Everyday, the burdens of the lower class increase and the scope of the usurer class’s wealth expands until they are able to do what they will with the people’s property and even labor, engaging the creativity and toils of people to fulfill their insatiable appetites. Eventually, they use the strength and stamina of the doomed poor for defense, revenge, and battling against other classes leading to great chaos and disorder. Ultimately, the aftermath of this chaos is destruction of civilization and breakup of the social system and communal life.
In addition, it should be noted that the original capital given in usury may be lost due to poverty more often than not since everyone does not have the means to pay high interest and settle such debts.
Those who are familiar with economic matters know that the only cause for the rise of communism and spread of misleading communist thoughts was the blatant accumulation of wealth in a handful of people. This amassing gives them precedence in livelihood and life privileges and deepens social gaps among people of the society while the other classes are deprived of the necessities of life. They have everything and the others have nothing.
This privation breeds deep resentment and suffuses the hearts of people in spite and enmity. As a result, the deprived follow any call that rises—even falsely—in the name of the welfare of the afflicted classes in the hope that it may assuage their pains and problems.
Communists greatly utilize such privations. Essentially, the communist bacterium cannot flourish and multiply in any environment except that of poverty. It is in the climate of class differences that they can use the seductive and beguiling words of civilization, freedom, social justice, and equality as an excuse to inject their thoughts into the minds of the afflicted.
Even so, the truth is contradictory to what they say. They use attractive words; however, their only relationship with them and their meanings is propagandistic exploitation.
After hearing this call from the maw of communism, they imagine that a doorway to salvation has been opened. However, before long they will realize that this call was a lullaby which was intended to put them—with their eroded nerves—into a deep sleep to use the power of their aggregate numbers. When these wretched people awaken, the chains of slavery will have already been shackled to their hands and feet preventing them from any kind of free movement.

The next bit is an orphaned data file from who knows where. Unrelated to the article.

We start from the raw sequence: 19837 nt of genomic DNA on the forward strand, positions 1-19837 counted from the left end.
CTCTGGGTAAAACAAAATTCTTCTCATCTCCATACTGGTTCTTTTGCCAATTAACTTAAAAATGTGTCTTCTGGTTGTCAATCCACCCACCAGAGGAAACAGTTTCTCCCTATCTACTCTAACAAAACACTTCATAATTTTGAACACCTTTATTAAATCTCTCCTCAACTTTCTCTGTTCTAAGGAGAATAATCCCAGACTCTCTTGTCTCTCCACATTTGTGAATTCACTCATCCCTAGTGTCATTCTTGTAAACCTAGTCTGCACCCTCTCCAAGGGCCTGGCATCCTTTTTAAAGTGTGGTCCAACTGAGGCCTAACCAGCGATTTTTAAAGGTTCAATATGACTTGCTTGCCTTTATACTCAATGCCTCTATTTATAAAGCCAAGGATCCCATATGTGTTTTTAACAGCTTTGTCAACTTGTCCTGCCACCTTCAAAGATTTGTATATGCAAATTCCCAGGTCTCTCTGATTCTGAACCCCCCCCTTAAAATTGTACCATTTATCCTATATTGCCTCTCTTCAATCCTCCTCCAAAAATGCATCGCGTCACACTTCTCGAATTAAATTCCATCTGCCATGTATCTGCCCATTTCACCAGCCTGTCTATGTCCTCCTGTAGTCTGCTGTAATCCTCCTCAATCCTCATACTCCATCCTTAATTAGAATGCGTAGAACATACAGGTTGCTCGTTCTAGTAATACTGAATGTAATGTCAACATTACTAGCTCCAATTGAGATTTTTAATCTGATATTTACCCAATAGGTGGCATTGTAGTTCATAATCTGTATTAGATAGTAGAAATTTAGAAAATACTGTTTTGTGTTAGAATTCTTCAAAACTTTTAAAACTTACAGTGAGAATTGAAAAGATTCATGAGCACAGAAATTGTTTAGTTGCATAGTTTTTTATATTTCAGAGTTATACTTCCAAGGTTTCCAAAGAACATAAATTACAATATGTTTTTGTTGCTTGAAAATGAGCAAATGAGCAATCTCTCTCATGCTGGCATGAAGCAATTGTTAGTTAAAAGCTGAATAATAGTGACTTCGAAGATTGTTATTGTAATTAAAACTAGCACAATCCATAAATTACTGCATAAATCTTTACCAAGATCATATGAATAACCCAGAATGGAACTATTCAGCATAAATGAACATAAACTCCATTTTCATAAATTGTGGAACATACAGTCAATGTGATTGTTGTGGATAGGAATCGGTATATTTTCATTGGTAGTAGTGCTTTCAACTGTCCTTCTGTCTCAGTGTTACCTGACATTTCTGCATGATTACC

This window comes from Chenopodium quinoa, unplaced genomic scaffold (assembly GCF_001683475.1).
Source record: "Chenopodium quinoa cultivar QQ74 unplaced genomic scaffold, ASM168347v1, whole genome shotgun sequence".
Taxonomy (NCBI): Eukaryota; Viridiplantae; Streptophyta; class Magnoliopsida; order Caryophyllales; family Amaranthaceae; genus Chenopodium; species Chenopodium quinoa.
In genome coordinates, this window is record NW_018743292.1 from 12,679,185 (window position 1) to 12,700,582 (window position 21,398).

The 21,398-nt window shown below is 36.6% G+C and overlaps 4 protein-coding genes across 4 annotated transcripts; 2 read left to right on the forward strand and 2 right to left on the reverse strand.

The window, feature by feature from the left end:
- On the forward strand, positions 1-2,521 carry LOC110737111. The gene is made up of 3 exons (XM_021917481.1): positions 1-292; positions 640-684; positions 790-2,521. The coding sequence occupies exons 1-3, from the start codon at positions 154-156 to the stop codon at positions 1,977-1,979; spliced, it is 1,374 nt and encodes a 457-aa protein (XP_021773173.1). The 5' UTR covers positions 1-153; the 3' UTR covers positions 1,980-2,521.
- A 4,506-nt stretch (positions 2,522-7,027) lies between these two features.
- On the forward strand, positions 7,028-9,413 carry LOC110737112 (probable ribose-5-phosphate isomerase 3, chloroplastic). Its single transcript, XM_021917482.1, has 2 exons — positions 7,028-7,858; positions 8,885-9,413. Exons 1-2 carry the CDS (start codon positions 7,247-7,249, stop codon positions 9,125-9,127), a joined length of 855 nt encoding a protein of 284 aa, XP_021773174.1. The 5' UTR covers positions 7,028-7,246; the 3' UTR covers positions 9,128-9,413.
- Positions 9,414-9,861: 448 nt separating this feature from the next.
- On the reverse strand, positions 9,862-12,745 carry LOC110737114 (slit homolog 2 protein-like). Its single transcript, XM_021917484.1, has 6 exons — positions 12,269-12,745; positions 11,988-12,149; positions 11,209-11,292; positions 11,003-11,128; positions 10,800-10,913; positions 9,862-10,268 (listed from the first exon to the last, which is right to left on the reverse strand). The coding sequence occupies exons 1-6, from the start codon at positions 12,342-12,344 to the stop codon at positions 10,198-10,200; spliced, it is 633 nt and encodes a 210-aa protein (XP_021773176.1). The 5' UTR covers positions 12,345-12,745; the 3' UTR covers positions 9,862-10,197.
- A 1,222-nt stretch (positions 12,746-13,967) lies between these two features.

Indeed, the Lord of the universe is aware of all the secrets of existence. He knows how the life-ruining effects of usury and improper distribution of capital involve accumulation of untold wealth in the hands of a minority. By circulating this wealth in banks they idly recline upon their comfortable thrones and live extravagantly while others are bereft of everything including their legitimate right to make use of the results of their work—something that the human fitrah considers an apparent principle.
In opposition to fitrah, due to great concentration of wealth, some people live without working and others are not able to support themselves even though they work. This is why the Holy Qur’an adamantly opposes usury, attacking the basis of this oppressive exchange and considering it war against God.
﴿ يَا أَيُّهَا الَّذِينَ آمَنُوا اتَّقُوا اللّهَ وَذَرُوا مَا بَقِيَ مِنَ الرِّبَا إِنْ كُنْتُمْ مُؤْمِنِينَ * فَإِنْ لَمْ تَفْعَلُوا فَأْذَنُوا بِحَرْبٍ مِنَ اللّهِ وَرَسُولِهِ وَإِنْ تُبْتُمْ فَلَكُمْ رُؤُوسُ أَمْوَالِكُمْ لاَ تَظْلِمُونَ وَلاَ تُظْلَمُونَ ﴾
“O believers! Fear Allah and give up the extra money gained through usury if you are indeed believers. If you do not do this, know that you have declared war upon Allah and His Messenger. If you repent your principal is your own; you neither deal unjustly nor are you dealt with unjustly.”2
- 1. Consider ants and bees. These creatures build themselves nests and through their nature, they regard it as their own. They store their foodstuff in their nest. This shows that these creatures consider themselves the owners of the nests they build and the food they gather. This feature is also clearly seen in other animals.
This patent truth can also be perceived in the lives of early humans and nomads—whose lifestyle is similar to that of early humans. Even though nomads live communally and in tribes, they respect and sanctify private ownership and they prioritize the ownership of specific items.
In “The History of Ownership”, Felician Shanet writes, “Among nomadic tribes the collective ownership of property does not prevent individuals from owning what is theirs. These private properties are comprised of things that the nomad individuals produced or manufactured themselves.” Loy Brovel writes that these belongings are part of the existence of nomadic individuals and can never be separated from them. He maintains that there is an unbreakable connection between each nomadic individual and their property, and the results of their personal endeavors such that these effects are not only part of their private possessions, but they are also part of their identity. He says, in other words, that nomadic individuals elevate their identity by having these possessions.
- 2. Sūrat al-Baqarah 2:278-279. Journal, “Maktab-e Anbiyā’”, issues 1 and 2.